There is also evidence for ligands binding to the GAIN domain to trigger aGPCR activation, such as CD90 binding ADGRE5 [49,53]. More recently, a small molecule agonist of ADGRF1, synaptamide, has been shown to interact with its GAIN domain [23]. These observations could explain the finding that cancer-causing mutations are found on the surface of the GAIN domain [39].

The aGPCR 7TM domain retains recognised GPCR functions with novel motifs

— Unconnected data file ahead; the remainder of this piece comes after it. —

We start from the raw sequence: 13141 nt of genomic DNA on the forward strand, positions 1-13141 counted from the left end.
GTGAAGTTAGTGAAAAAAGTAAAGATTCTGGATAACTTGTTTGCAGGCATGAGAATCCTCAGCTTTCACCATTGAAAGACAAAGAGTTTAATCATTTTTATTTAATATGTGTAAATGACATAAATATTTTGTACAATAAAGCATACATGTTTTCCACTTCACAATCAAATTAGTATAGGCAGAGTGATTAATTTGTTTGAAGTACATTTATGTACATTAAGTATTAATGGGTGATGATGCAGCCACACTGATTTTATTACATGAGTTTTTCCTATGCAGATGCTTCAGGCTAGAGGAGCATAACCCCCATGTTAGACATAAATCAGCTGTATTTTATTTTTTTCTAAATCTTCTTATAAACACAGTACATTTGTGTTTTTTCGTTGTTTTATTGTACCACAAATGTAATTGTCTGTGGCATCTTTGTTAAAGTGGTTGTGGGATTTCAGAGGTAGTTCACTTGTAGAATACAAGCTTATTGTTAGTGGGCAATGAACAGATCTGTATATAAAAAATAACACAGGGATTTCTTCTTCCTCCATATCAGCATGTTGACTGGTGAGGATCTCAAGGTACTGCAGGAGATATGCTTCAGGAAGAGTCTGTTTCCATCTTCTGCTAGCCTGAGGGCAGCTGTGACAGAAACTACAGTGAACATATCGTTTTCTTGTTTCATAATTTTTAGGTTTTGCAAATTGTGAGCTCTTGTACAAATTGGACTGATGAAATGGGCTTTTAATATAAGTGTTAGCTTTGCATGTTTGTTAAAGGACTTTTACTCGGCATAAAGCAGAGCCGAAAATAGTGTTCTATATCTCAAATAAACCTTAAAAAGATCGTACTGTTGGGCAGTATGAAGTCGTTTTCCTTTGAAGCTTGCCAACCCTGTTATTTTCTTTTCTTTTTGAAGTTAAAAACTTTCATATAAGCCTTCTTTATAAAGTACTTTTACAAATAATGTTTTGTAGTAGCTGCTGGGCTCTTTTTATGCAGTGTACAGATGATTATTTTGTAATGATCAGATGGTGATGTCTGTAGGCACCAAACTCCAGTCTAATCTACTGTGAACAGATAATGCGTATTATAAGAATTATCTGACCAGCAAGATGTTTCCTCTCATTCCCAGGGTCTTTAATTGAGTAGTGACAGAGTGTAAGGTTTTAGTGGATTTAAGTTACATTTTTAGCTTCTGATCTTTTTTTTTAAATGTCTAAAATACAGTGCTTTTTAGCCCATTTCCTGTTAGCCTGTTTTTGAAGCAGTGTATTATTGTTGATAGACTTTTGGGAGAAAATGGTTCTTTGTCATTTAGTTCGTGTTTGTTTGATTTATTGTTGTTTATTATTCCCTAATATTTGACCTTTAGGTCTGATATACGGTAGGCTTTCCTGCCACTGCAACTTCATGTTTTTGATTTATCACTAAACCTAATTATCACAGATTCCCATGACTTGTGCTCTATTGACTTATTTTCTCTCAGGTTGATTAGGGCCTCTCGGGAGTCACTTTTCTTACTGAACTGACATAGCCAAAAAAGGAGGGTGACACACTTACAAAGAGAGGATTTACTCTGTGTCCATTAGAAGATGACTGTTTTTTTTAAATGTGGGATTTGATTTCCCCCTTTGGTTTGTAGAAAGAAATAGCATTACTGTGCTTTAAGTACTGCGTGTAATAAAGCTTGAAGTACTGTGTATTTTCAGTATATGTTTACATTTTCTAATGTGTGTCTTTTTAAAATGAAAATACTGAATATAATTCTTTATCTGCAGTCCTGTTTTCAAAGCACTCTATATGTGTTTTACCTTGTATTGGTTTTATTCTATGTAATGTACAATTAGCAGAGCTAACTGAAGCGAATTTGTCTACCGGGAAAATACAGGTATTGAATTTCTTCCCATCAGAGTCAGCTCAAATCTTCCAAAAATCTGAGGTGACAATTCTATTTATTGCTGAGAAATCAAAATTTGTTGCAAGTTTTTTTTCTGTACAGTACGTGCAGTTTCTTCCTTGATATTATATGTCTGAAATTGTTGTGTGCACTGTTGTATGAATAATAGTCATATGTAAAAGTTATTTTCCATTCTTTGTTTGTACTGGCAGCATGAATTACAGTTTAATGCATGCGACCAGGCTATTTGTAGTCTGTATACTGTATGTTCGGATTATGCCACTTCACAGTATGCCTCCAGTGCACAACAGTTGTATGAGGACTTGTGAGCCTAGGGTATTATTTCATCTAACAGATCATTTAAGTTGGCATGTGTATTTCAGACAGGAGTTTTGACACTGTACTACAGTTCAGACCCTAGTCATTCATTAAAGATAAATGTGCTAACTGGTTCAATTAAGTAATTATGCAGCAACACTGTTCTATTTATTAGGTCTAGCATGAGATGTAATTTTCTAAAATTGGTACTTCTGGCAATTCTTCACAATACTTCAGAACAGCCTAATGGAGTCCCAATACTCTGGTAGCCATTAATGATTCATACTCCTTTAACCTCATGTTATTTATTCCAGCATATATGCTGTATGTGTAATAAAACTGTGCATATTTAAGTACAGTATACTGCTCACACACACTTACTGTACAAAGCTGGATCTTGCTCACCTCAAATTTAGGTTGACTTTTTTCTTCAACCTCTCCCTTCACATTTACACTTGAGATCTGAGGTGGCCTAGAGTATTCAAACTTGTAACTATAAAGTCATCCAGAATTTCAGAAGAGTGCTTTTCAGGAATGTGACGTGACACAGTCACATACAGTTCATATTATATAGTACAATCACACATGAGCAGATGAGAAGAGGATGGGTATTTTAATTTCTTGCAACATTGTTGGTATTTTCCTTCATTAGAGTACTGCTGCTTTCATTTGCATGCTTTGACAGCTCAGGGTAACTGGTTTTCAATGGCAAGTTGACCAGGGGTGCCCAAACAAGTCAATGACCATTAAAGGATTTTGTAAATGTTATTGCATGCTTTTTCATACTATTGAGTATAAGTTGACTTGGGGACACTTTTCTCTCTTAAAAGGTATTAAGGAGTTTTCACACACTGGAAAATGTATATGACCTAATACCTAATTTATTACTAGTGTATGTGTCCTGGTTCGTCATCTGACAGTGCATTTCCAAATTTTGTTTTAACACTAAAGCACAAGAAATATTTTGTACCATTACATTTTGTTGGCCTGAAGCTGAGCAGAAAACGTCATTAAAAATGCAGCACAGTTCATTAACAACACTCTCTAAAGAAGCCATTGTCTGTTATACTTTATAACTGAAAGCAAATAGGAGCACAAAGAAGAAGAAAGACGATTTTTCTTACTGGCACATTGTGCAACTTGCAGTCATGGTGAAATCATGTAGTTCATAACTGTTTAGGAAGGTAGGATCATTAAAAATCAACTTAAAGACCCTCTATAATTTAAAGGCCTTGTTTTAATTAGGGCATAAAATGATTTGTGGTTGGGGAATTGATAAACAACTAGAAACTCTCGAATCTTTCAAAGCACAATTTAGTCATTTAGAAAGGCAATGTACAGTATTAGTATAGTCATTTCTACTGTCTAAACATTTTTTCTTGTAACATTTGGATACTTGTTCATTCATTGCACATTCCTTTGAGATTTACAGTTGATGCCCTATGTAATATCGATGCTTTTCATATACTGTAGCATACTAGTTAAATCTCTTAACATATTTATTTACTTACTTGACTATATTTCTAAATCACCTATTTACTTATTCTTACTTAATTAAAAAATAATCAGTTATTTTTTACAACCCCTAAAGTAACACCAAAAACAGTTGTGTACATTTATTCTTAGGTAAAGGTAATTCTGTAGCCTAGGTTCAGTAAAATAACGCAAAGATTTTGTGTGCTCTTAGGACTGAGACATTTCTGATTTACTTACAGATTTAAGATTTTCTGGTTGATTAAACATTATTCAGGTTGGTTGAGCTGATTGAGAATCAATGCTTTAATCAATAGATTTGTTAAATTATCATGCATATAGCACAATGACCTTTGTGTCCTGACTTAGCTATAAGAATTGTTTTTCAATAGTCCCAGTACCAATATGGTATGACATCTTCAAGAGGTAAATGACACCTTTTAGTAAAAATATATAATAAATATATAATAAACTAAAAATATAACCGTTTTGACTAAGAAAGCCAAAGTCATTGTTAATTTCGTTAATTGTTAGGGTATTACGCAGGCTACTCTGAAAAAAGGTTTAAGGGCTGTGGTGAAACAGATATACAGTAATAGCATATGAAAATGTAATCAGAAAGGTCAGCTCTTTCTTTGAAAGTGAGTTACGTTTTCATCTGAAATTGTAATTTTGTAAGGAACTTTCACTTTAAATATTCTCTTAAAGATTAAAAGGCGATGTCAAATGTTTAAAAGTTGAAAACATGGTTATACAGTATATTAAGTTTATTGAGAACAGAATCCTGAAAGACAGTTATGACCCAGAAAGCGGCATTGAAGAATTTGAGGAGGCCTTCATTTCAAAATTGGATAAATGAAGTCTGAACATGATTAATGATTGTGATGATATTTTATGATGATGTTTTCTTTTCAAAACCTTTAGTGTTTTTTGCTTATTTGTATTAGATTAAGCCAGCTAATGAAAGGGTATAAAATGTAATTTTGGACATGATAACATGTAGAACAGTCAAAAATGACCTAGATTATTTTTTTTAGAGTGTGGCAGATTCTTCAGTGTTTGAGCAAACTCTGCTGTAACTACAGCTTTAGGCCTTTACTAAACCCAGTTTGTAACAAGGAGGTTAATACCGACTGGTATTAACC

Cryo-electron microscopy (cryo-EM) was recently used to elucidate the first full-length structure of an active aGPCR (ADGRG3) in complex with small molecule agonists (glucocorticoids cortisol and beclomethasone) and Gαo [54]. The resultant structure had a 7TM region overall resembling that of a Class A GPCR, other than a greater separation between TM6 and TM7, giving a larger ligand-binding site. Extracellular Loop 2 (ECL2) forms a hydrophilic β-sheet that has a weak constitutive interaction with ECL3. This could act as a mechanism for relaying conformational changes from the NTF to the CTF upon ligand binding, allowing removal of the ECL2 ‘flexible lid’. This would expose the ligand binding pocket between TM6 and TM7, with the hydrophobic cores of glucocorticoid ligands packing against TM7. Alternatively, this feature may act to prevent dissociation of small molecule ligands by blocking their exit from the orthosteric site, slowing their dissociation rate and increasing the length of time over which the receptor signals, as seen in Class A GPCRs such as the endothelin-1 receptor B [55,56].